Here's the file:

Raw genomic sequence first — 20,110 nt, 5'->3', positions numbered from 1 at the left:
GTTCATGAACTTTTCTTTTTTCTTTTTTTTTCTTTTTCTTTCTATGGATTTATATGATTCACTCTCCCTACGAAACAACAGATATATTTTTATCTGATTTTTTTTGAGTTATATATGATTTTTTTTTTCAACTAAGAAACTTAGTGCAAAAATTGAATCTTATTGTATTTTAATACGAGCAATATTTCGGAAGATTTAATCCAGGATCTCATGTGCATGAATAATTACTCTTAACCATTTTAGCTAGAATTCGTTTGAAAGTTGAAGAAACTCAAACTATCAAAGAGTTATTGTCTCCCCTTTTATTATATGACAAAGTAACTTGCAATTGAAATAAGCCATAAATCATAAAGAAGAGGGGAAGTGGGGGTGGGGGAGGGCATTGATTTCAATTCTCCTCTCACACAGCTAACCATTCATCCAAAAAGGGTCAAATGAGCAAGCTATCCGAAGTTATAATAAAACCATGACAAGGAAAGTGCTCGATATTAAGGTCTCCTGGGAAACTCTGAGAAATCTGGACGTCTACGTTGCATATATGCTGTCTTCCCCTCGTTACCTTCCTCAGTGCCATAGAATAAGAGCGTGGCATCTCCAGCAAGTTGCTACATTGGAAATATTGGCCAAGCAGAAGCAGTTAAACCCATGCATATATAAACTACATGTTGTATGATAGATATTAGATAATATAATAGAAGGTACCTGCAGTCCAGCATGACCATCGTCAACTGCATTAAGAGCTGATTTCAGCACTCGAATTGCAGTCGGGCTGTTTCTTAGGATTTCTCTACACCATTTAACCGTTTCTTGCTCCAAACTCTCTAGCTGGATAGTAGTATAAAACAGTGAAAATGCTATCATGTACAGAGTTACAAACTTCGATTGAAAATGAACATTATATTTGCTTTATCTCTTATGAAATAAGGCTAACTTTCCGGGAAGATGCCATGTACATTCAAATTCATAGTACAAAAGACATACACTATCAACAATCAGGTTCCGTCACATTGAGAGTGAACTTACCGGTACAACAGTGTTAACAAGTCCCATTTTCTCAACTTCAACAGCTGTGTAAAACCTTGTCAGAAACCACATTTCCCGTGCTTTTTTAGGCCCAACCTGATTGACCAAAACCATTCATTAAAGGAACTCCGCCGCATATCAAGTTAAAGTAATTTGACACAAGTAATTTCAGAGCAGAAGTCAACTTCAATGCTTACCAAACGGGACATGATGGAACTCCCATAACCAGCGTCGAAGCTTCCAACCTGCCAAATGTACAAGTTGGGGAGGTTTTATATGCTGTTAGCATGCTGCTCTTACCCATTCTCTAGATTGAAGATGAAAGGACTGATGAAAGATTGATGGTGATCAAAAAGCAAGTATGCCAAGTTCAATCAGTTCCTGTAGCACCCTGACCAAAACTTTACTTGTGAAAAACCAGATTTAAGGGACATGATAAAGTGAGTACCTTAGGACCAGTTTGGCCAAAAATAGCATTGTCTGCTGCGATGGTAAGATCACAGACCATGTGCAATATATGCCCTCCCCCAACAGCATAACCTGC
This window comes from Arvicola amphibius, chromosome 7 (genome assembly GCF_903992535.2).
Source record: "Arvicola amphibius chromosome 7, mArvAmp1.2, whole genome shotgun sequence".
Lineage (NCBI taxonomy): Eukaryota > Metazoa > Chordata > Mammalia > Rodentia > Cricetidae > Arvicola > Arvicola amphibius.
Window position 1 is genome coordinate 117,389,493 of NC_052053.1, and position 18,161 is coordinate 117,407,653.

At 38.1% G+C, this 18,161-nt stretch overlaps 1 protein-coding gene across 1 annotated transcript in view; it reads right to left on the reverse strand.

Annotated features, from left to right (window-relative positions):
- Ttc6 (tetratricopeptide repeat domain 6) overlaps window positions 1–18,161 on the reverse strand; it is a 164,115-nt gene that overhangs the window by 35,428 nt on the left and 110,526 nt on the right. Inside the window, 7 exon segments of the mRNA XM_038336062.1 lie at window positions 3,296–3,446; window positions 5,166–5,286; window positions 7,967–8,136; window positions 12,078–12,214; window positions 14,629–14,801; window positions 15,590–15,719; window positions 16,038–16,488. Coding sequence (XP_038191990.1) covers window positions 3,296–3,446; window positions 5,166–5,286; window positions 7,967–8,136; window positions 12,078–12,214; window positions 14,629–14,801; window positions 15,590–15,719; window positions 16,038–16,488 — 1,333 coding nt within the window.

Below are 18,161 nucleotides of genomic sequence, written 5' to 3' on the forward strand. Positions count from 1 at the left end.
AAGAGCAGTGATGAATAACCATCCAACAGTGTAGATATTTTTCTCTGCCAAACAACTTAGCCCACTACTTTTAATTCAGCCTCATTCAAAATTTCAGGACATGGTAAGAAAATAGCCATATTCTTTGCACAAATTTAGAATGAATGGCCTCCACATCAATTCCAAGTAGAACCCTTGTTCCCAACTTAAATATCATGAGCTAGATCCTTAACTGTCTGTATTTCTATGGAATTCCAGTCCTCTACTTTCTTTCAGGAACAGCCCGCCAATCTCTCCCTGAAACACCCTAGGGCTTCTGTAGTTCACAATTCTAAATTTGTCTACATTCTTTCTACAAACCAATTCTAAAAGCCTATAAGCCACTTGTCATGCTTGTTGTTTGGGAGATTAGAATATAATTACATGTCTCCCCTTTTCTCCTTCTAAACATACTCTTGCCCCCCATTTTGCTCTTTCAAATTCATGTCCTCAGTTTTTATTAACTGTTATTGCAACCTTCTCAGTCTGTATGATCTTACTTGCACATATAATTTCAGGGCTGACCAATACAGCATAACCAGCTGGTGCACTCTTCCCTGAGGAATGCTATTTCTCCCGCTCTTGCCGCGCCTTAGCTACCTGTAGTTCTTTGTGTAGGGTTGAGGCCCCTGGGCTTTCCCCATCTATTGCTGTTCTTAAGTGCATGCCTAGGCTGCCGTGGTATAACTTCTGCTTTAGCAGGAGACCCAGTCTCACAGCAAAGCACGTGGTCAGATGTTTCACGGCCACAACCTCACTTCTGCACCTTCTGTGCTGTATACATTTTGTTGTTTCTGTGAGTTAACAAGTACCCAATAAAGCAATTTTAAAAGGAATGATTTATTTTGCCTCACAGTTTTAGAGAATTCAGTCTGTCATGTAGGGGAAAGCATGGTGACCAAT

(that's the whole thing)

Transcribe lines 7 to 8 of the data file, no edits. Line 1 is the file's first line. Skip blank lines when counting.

At 38.1% G+C, this 18,161-nt stretch overlaps 1 protein-coding gene across 1 annotated transcript in view; it reads right to left on the reverse strand.

Annotated features, from left to right (window-relative positions):